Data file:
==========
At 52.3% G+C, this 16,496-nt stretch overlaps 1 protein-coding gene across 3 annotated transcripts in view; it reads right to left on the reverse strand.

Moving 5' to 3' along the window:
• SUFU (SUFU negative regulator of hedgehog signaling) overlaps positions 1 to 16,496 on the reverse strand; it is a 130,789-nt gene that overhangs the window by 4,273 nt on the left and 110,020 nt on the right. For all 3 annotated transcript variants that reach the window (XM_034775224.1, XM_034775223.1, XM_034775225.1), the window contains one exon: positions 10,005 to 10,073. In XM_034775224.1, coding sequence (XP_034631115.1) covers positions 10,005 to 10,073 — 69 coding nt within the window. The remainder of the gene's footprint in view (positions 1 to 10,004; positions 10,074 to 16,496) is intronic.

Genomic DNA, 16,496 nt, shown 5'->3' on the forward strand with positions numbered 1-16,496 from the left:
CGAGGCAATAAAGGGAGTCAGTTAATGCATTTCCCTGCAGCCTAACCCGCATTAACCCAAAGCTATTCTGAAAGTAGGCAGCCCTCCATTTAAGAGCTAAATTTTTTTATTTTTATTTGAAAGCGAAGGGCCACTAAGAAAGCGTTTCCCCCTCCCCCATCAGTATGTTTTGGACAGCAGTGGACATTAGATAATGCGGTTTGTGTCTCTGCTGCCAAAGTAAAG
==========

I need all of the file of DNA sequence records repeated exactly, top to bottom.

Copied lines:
At 52.3% G+C, this 16,496-nt stretch overlaps 1 protein-coding gene across 3 annotated transcripts in view; it reads right to left on the reverse strand.

Moving 5' to 3' along the window:
• SUFU (SUFU negative regulator of hedgehog signaling) overlaps positions 1 to 16,496 on the reverse strand; it is a 130,789-nt gene that overhangs the window by 4,273 nt on the left and 110,020 nt on the right. For all 3 annotated transcript variants that reach the window (XM_034775224.1, XM_034775223.1, XM_034775225.1), the window contains one exon: positions 10,005 to 10,073. In XM_034775224.1, coding sequence (XP_034631115.1) covers positions 10,005 to 10,073 — 69 coding nt within the window. The remainder of the gene's footprint in view (positions 1 to 10,004; positions 10,074 to 16,496) is intronic.

Genomic DNA, 16,496 nt, shown 5'->3' on the forward strand with positions numbered 1-16,496 from the left:
CGAGGCAATAAAGGGAGTCAGTTAATGCATTTCCCTGCAGCCTAACCCGCATTAACCCAAAGCTATTCTGAAAGTAGGCAGCCCTCCATTTAAGAGCTAAATTTTTTTATTTTTATTTGAAAGCGAAGGGCCACTAAGAAAGCGTTTCCCCCTCCCCCATCAGTATGTTTTGGACAGCAGTGGACATTAGATAATGCGGTTTGTGTCTCTGCTGCCAAAGTAAAG